But the Fall never becomes Metal Slug. Fights are more like ranged fencing - clean, back-and-forth exchanges of laser fire, ended decisively with good timing. And they’re employed rarely, either as palate-cleansers between puzzles or tense interludes in the narrative.
Oh, that narrative: the much-needed bolts for The Fall’s disparate mechanical parts. The first thing you’ll find after ARID’s first, literal fall is a pile of dismembered androids. The message is clear: this is not a world where the consciousness of machines is often contemplated. But that’s exactly what the game will have you doing: sometimes subtly, sometimes with a shock, but never less than masterfully.
Some of those shocks come from the way droids speak to each other: in cold, brutal fashion. In one early sequence, ARID tells a fellow combat suit which has outlived its human that she intends to deactivate it - and it readily agrees.
But writer and voice director Caleb Allard is obviously enjoying himself most when scripting conversations between AIs of differing levels of sentience. Is there any more powerful reminder of how thoughtlessly humans can design robots than the humble voicemail? Yet ARID’s most entertaining interactions are with a glorified answerphone machine, who has learned to live in this dead world by mimicking the tone of his masters.
“The closer we get to them, the more we get treated like them,” explains the bot. “And I’ve been bored.”
During The Fall's three to four hours, this answering machine musters deadpan, exasperation, foreboding and fear. A range of emotion far beyond that of the budget videogame voice actor, you might worry. But here, too, The Fall is exemplary - populated by a small cast of actors capable of telegraphing the relative humanity of two machines without an explicit word on the subject.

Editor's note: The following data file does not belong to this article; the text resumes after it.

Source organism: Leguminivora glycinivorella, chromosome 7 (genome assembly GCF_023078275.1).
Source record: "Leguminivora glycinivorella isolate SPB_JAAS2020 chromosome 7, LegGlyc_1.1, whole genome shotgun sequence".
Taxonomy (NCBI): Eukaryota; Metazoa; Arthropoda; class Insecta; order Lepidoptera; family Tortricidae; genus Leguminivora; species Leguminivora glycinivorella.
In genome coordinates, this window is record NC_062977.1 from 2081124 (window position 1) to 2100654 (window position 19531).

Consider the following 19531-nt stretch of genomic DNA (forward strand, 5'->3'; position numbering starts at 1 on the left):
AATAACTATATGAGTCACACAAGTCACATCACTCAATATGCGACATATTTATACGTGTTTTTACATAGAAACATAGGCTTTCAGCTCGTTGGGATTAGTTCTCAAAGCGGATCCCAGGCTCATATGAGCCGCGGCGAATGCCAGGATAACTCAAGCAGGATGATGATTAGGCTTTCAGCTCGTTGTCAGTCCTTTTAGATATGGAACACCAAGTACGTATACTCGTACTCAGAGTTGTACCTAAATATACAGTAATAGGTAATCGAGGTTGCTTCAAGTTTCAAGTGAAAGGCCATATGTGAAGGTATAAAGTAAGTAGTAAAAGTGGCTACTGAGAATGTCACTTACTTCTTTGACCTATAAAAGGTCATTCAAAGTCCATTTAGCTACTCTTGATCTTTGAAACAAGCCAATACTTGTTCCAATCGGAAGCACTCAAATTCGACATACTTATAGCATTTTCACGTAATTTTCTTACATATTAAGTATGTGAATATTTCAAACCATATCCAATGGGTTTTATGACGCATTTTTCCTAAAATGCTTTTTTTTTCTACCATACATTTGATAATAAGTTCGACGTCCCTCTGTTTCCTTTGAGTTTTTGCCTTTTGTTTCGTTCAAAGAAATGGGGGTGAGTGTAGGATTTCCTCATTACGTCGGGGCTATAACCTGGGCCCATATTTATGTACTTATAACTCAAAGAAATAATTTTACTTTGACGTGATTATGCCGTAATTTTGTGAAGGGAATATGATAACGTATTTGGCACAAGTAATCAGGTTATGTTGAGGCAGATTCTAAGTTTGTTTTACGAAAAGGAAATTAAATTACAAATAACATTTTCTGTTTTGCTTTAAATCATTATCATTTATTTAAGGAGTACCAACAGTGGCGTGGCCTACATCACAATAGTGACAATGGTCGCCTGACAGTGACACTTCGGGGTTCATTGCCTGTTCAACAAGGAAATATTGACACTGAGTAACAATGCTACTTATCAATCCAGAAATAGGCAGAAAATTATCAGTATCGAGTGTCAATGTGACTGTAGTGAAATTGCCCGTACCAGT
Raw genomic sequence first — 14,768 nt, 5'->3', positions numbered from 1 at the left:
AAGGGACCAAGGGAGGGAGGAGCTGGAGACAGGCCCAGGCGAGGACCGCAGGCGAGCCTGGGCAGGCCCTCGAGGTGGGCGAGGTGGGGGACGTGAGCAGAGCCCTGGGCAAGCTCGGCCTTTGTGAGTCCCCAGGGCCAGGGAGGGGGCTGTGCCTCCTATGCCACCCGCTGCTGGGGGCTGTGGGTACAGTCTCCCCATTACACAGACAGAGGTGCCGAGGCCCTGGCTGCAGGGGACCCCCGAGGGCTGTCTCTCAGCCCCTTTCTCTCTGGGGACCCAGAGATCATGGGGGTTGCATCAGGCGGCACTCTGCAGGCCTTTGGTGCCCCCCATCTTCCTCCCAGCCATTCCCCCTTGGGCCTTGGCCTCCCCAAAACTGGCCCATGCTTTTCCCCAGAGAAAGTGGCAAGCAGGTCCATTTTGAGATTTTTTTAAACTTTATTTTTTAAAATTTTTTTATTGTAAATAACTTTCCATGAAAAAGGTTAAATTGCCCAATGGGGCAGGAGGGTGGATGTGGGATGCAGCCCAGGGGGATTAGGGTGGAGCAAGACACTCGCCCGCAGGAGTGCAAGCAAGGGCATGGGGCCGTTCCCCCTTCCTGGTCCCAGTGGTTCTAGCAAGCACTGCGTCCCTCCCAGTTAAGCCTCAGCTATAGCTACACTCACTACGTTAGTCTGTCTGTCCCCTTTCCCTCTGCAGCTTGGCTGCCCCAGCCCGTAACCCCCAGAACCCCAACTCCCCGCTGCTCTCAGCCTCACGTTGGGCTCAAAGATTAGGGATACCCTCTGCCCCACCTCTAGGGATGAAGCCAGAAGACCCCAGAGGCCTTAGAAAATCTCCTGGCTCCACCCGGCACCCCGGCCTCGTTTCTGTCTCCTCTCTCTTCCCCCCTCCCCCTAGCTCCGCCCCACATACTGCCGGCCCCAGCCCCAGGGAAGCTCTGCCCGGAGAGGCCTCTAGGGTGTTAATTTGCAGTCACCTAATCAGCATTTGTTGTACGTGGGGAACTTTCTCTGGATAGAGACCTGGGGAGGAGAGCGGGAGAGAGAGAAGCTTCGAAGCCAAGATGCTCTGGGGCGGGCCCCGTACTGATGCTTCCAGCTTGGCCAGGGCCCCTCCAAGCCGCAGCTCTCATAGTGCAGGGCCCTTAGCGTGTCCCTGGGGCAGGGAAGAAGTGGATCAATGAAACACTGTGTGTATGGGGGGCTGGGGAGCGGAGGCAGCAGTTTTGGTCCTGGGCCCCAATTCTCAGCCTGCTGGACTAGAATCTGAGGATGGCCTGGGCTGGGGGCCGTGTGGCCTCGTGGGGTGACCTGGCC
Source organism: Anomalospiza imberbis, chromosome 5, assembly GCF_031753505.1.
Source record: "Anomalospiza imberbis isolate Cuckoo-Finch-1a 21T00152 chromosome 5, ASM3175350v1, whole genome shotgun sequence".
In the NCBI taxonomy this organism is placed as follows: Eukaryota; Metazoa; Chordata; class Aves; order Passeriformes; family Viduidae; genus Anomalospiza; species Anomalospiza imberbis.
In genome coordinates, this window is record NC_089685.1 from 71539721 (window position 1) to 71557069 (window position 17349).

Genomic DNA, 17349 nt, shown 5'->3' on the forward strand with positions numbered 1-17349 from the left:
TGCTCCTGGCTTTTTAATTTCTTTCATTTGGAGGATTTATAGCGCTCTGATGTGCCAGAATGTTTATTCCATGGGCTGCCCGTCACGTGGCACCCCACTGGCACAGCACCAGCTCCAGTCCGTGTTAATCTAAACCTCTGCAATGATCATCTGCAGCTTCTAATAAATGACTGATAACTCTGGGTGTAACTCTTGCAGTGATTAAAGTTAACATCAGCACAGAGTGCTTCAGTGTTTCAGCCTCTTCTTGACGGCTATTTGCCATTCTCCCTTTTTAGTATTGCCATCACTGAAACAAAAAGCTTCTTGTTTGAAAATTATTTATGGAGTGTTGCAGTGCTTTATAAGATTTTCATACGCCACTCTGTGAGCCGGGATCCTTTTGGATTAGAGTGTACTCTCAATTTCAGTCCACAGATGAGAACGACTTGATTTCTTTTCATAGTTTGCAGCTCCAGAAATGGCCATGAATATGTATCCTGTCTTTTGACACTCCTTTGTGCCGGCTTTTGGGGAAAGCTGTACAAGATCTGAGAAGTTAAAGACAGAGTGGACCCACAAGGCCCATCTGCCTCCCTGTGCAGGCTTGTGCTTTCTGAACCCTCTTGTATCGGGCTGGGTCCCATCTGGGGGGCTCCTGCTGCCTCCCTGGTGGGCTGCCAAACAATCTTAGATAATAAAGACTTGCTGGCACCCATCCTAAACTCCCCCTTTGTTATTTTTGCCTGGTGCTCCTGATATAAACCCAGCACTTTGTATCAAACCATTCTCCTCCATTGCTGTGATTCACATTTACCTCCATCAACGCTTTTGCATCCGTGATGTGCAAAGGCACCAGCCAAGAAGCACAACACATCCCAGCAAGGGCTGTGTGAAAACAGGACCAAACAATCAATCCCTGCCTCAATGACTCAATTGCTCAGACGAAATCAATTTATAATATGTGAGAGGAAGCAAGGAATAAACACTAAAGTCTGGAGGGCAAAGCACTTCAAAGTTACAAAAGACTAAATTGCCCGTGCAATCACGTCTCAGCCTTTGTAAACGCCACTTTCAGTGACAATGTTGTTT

You might think that one monotone is very much like another: this will be the game to change your mind.
Your enjoyment of all that, mind, will hinge on your love or lack thereof for adventure games - because ultimately, The Fall is one of those.
The game’s object combos are mercifully restricted by area, and subscribe to a reasonably predictable pattern of logic. But it’s still possible to sink into that very worst way of playing adventure games - blindly triggering events to bring about outcomes you hadn’t predicted.
And on one occasion we conceded defeat and consulted the Steam forums - it turned out we'd thought of the answer an hour before, but hadn’t picked over the environment carefully enough to find the means of bringing it about.
But even in those undeniably frustrating moments, when fun evaporates, the game’s internal logic ultimately holds true. You’ll blame yourself, because The Fall is never guilty of the adventure genre’s worst crimes against design. And far more often you’ll be finding the sort of inventively grim solutions this ransacked and ruined world necessitates.
The platforming is basic, the combat fleeting and unfancy, and the puzzles point-and-click in spirit (if not to a fault). But this grab-bag of game styles is granted cohesion by a killer premise, and it’s as an interactive short story The Fall really shines.
Beginning as a universally relatable fantasy about overcoming red tape, The Fall winds up as a game about identity and civil rights without ever talking too much or treading too clumsily. The fact that this is the first episode of a larger game only makes its climax more thrilling. Just as there’s a sense that your powwers are building as you play through The Fall, there’s a feeling that developer Over the Moon’s powers are building too. We like who they’re becoming.